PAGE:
Dumpster

Hospital Dumpster Divers (2020)

“There are only three things you must never, and I mean never, forget. I call it The Commandments of Waste Recycling. The first commandment: thou shalt never be sloppy with the recycling. The second commandment: be progressive, be effective. The third commandment: sloppiness in recycling shall never occur!”  

The speaker is a hospital’s Cleaning Manager (Ingar Helge Gimie), showing Rasmus (Thomas Aske Berg) the ropes before leaving his young trainee in charge of the disposal of medical, biological and toxic waste over the weekend – and in Anders Elsrud Hultgreen’s Hospital Dumpster Divers, as in any fairytale, you just know that this emphatic prohibition, handed down from master to apprentice, is there to be transgressed, and that much sloppiness will inevitably follow. 

Like Jim Muro’s Street Trash (1987) and Harmony Korine’s Trash Humpers (2009), the very title of Hultgreen’s short film advertises its trash sensibilities, as Rasmus’ extremely slipshod approach to his duties leads to more and more disgusting mess. Ultimately the microwave incinerator where Rasmus has dumped all this garbage will spawn a toxic creature – think the bastard lovechild of the baby from David Lynch’s Eraserhead (1977) and Belial from Frank Henenlotter’s Basket Case (1982) – which leaves in its slimy trail yet more of the blood and gore and icky toxic residue that Rasmus was supposed to be cleaning up in the first place. 

Where Hultgreen’s previous films Dawn (Morgenrøde, 2014) and Devonian Fever Trip (2019) are brooding apocalyptic mood pieces, minimalist in form and glacial in pace, Hospital Dumpster Divers represents a complete departure, diving into the scuzziest depths of psychotronic bad taste, and covering itself in the filthiest detritus of body horror, as our hapless hero, anxious about his shortcomings as an orderly and indeed as a potential father, repeatedly fails to keep things clean.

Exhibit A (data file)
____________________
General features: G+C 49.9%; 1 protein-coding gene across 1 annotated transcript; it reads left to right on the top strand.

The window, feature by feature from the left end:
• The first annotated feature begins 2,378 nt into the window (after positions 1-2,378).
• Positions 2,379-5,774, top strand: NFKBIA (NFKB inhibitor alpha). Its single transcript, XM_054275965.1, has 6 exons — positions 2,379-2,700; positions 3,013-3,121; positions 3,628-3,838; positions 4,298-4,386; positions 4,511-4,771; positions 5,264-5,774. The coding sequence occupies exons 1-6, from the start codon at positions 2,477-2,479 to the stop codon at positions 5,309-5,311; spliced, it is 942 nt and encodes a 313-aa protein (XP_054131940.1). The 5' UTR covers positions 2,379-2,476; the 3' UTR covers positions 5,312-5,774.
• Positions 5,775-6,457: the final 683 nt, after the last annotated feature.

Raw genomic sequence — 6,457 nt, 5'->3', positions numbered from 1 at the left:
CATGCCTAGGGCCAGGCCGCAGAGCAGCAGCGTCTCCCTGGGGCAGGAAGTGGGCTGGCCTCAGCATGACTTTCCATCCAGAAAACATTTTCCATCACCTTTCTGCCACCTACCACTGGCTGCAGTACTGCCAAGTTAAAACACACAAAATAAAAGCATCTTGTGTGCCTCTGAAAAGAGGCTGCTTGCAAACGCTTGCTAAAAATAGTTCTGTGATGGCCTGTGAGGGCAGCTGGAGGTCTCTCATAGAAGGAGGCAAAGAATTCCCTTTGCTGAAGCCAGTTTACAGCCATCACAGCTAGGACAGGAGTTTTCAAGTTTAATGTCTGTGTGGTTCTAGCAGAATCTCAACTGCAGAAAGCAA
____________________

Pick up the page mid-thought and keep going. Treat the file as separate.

Lensed by DP Geir M.V. Anderssen at dutch angles filtered through sickly hues of purple, blue and yellow, and cut to the spasmodic beats and doom-laden drones of Martin Isak Bråthen’s electronic score, this is a short designed to make the viewer feel queasy – and the wide-eyed, cat-snarling ‘monkey’ at its centre, birthed of garbage and poisons (and expertly wrangled by puppeteer Monika Solheim), is an avatar of Rasmus’ own unruly nature, creating anarchy and violence wherever it goes. It is as though The Sorceror’s Apprentice had been reinvented as a chaotic creature feature that oozes trash-tastic trauma and hallucinatory abjection.

© Anton Bitel